Want fewer injuries at work? Perhaps your company should encourage employees to join weight loss and exercise programs.
That’s because an Australian study shows obesity usually increases the risk of injury and tends to complicate recovery.
Overall, the researchers found:
- Obesity negatively affects balance and posture, increasing the risk of falls
- Obese people are more likely to suffer from breathing-related sleep disorders such as sleep apnea, and that leads to an increase in vehicle crashes
- There is a correlation between the level of obesity and musculoskeletal injuries, including those of the lower extremities, lower back, wrists and shoulders, and
- Obesity is associated with overuse syndromes (ex.: carpal tunnel syndrome), work-related injury and osteoarthritis.
More specifically, when it comes to obesity and occupational injury:
- Odds of sustaining an injury can be as much as twice as high for obese workers compared to their normal-weight counterparts
- For obese workers, repetitive motions, such as kneeling, squatting and typing, compound cumulative injuries such as carpal tunnel syndrome or osteoarthritis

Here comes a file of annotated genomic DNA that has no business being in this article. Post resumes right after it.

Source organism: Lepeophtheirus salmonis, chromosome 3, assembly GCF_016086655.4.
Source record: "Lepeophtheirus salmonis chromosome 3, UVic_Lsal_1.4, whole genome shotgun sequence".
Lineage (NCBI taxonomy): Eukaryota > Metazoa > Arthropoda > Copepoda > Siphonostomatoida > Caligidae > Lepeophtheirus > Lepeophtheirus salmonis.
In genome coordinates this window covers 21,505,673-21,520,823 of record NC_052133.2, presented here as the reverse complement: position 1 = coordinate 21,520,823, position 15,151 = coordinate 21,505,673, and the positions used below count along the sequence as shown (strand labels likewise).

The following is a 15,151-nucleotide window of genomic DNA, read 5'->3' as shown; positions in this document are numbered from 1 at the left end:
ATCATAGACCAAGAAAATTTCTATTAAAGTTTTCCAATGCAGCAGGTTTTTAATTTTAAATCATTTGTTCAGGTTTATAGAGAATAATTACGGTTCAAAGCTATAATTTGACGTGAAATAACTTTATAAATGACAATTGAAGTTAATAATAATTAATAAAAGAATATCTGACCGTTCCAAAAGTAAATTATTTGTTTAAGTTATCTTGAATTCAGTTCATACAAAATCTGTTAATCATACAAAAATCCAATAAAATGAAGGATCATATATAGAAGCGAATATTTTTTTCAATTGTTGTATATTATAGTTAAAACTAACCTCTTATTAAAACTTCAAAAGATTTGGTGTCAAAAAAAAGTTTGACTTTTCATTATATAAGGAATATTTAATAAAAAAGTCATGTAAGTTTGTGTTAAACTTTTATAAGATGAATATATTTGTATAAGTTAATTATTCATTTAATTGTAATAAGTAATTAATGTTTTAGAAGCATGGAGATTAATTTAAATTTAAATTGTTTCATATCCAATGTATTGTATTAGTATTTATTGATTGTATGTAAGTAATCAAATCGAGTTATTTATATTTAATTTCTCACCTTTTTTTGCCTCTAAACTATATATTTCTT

- Obesity is a risk factor for heat illnesses caused by exertion because a larger body mass results in higher heat production during activity, and a lower ratio of surface area to body mass reduces the ability to lose body heat
- Protective clothing and equipment may be less likely to be worn by obese workers or be less suitable for them because of poor fit or reduced availability, and
- The rate of workers’ comp claims for people with a body mass index (BMI) greater than 35 was twice that of normal-weight employees.
The study also noted that while obesity can cause work-related problems, the opposite is also true: Shift work and long hours can lead to obesity.
So it may be time to team up with the person in charge of HR or Benefits regarding your company’s wellness program. The return-on-investment isn’t just on your company’s regular healthcare plan — it can be on your workers’ comp premiums and other costs when employees are injured.
What can companies do about the fact that obese workers are more likely to get injured? Let us know what you think in the comments below.